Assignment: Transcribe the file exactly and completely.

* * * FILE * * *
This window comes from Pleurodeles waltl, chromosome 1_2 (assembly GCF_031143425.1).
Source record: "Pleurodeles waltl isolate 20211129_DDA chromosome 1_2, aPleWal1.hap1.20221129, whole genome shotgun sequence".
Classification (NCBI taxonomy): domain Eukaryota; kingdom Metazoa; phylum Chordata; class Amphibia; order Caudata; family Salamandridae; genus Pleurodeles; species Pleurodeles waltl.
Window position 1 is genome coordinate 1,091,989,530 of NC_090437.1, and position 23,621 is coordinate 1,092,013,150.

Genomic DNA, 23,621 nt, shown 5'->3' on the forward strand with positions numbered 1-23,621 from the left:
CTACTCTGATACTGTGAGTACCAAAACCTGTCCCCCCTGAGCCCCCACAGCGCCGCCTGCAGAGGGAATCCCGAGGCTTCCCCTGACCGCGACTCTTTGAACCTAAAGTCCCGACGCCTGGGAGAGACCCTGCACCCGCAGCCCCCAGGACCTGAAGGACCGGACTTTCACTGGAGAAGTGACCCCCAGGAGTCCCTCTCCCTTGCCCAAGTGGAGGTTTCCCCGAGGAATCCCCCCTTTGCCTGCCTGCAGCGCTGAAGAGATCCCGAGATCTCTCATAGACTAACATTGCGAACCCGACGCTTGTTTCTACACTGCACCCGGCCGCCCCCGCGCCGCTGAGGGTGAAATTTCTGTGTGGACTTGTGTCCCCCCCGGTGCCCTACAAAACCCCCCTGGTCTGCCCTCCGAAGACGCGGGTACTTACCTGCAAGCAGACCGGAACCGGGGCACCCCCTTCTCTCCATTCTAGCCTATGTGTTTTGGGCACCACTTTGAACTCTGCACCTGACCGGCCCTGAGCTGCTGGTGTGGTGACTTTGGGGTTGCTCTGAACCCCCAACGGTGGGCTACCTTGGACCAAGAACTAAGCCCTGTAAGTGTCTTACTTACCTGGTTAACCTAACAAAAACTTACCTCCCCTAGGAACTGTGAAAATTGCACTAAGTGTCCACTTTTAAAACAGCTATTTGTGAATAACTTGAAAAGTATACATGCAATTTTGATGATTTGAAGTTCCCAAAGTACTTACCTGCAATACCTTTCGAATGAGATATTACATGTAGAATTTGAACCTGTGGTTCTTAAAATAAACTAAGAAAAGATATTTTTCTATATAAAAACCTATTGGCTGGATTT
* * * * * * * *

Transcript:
This window comes from Pleurodeles waltl, chromosome 1_2 (assembly GCF_031143425.1).
Source record: "Pleurodeles waltl isolate 20211129_DDA chromosome 1_2, aPleWal1.hap1.20221129, whole genome shotgun sequence".
Classification (NCBI taxonomy): domain Eukaryota; kingdom Metazoa; phylum Chordata; class Amphibia; order Caudata; family Salamandridae; genus Pleurodeles; species Pleurodeles waltl.
Window position 1 is genome coordinate 1,091,989,530 of NC_090437.1, and position 23,621 is coordinate 1,092,013,150.

Genomic DNA, 23,621 nt, shown 5'->3' on the forward strand with positions numbered 1-23,621 from the left:
CTACTCTGATACTGTGAGTACCAAAACCTGTCCCCCCTGAGCCCCCACAGCGCCGCCTGCAGAGGGAATCCCGAGGCTTCCCCTGACCGCGACTCTTTGAACCTAAAGTCCCGACGCCTGGGAGAGACCCTGCACCCGCAGCCCCCAGGACCTGAAGGACCGGACTTTCACTGGAGAAGTGACCCCCAGGAGTCCCTCTCCCTTGCCCAAGTGGAGGTTTCCCCGAGGAATCCCCCCTTTGCCTGCCTGCAGCGCTGAAGAGATCCCGAGATCTCTCATAGACTAACATTGCGAACCCGACGCTTGTTTCTACACTGCACCCGGCCGCCCCCGCGCCGCTGAGGGTGAAATTTCTGTGTGGACTTGTGTCCCCCCCGGTGCCCTACAAAACCCCCCTGGTCTGCCCTCCGAAGACGCGGGTACTTACCTGCAAGCAGACCGGAACCGGGGCACCCCCTTCTCTCCATTCTAGCCTATGTGTTTTGGGCACCACTTTGAACTCTGCACCTGACCGGCCCTGAGCTGCTGGTGTGGTGACTTTGGGGTTGCTCTGAACCCCCAACGGTGGGCTACCTTGGACCAAGAACTAAGCCCTGTAAGTGTCTTACTTACCTGGTTAACCTAACAAAAACTTACCTCCCCTAGGAACTGTGAAAATTGCACTAAGTGTCCACTTTTAAAACAGCTATTTGTGAATAACTTGAAAAGTATACATGCAATTTTGATGATTTGAAGTTCCCAAAGTACTTACCTGCAATACCTTTCGAATGAGATATTACATGTAGAATTTGAACCTGTGGTTCTTAAAATAAACTAAGAAAAGATATTTTTCTATATAAAAACCTATTGGCTGGATTT